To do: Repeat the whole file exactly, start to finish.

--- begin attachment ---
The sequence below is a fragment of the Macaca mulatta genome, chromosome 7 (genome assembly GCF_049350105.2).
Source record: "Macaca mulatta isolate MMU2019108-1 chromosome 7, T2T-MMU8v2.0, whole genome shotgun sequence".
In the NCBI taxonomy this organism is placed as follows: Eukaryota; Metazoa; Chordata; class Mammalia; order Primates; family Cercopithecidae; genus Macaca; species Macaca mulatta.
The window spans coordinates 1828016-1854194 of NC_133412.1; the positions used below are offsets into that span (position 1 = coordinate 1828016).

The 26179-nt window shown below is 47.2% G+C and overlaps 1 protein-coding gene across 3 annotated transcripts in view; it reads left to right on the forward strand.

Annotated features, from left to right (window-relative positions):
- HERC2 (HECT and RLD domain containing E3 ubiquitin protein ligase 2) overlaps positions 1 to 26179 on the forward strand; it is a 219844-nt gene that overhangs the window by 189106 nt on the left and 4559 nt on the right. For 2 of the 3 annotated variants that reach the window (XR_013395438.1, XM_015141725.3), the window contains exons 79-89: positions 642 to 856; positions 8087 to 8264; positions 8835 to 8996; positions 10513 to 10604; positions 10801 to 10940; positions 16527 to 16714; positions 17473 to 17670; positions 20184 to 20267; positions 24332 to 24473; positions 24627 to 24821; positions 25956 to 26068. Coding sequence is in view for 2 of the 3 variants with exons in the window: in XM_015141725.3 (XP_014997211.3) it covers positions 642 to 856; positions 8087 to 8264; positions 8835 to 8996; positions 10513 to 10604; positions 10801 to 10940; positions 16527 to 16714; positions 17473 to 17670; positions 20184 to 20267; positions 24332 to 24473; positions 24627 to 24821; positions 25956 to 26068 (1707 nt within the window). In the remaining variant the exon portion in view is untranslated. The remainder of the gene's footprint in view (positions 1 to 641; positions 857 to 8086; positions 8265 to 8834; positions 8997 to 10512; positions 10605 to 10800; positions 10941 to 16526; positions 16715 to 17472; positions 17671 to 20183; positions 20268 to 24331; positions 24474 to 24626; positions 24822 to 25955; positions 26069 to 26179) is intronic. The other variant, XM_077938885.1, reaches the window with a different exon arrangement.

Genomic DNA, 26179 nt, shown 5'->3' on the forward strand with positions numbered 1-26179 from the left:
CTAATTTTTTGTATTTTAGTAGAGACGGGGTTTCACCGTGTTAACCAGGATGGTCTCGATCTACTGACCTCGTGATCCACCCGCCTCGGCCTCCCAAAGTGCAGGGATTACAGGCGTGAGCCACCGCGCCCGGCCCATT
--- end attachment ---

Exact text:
The sequence below is a fragment of the Macaca mulatta genome, chromosome 7 (genome assembly GCF_049350105.2).
Source record: "Macaca mulatta isolate MMU2019108-1 chromosome 7, T2T-MMU8v2.0, whole genome shotgun sequence".
In the NCBI taxonomy this organism is placed as follows: Eukaryota; Metazoa; Chordata; class Mammalia; order Primates; family Cercopithecidae; genus Macaca; species Macaca mulatta.
The window spans coordinates 1828016-1854194 of NC_133412.1; the positions used below are offsets into that span (position 1 = coordinate 1828016).

The 26179-nt window shown below is 47.2% G+C and overlaps 1 protein-coding gene across 3 annotated transcripts in view; it reads left to right on the forward strand.

Annotated features, from left to right (window-relative positions):
- HERC2 (HECT and RLD domain containing E3 ubiquitin protein ligase 2) overlaps positions 1 to 26179 on the forward strand; it is a 219844-nt gene that overhangs the window by 189106 nt on the left and 4559 nt on the right. For 2 of the 3 annotated variants that reach the window (XR_013395438.1, XM_015141725.3), the window contains exons 79-89: positions 642 to 856; positions 8087 to 8264; positions 8835 to 8996; positions 10513 to 10604; positions 10801 to 10940; positions 16527 to 16714; positions 17473 to 17670; positions 20184 to 20267; positions 24332 to 24473; positions 24627 to 24821; positions 25956 to 26068. Coding sequence is in view for 2 of the 3 variants with exons in the window: in XM_015141725.3 (XP_014997211.3) it covers positions 642 to 856; positions 8087 to 8264; positions 8835 to 8996; positions 10513 to 10604; positions 10801 to 10940; positions 16527 to 16714; positions 17473 to 17670; positions 20184 to 20267; positions 24332 to 24473; positions 24627 to 24821; positions 25956 to 26068 (1707 nt within the window). In the remaining variant the exon portion in view is untranslated. The remainder of the gene's footprint in view (positions 1 to 641; positions 857 to 8086; positions 8265 to 8834; positions 8997 to 10512; positions 10605 to 10800; positions 10941 to 16526; positions 16715 to 17472; positions 17671 to 20183; positions 20268 to 24331; positions 24474 to 24626; positions 24822 to 25955; positions 26069 to 26179) is intronic. The other variant, XM_077938885.1, reaches the window with a different exon arrangement.

Genomic DNA, 26179 nt, shown 5'->3' on the forward strand with positions numbered 1-26179 from the left:
CTAATTTTTTGTATTTTAGTAGAGACGGGGTTTCACCGTGTTAACCAGGATGGTCTCGATCTACTGACCTCGTGATCCACCCGCCTCGGCCTCCCAAAGTGCAGGGATTACAGGCGTGAGCCACCGCGCCCGGCCCATT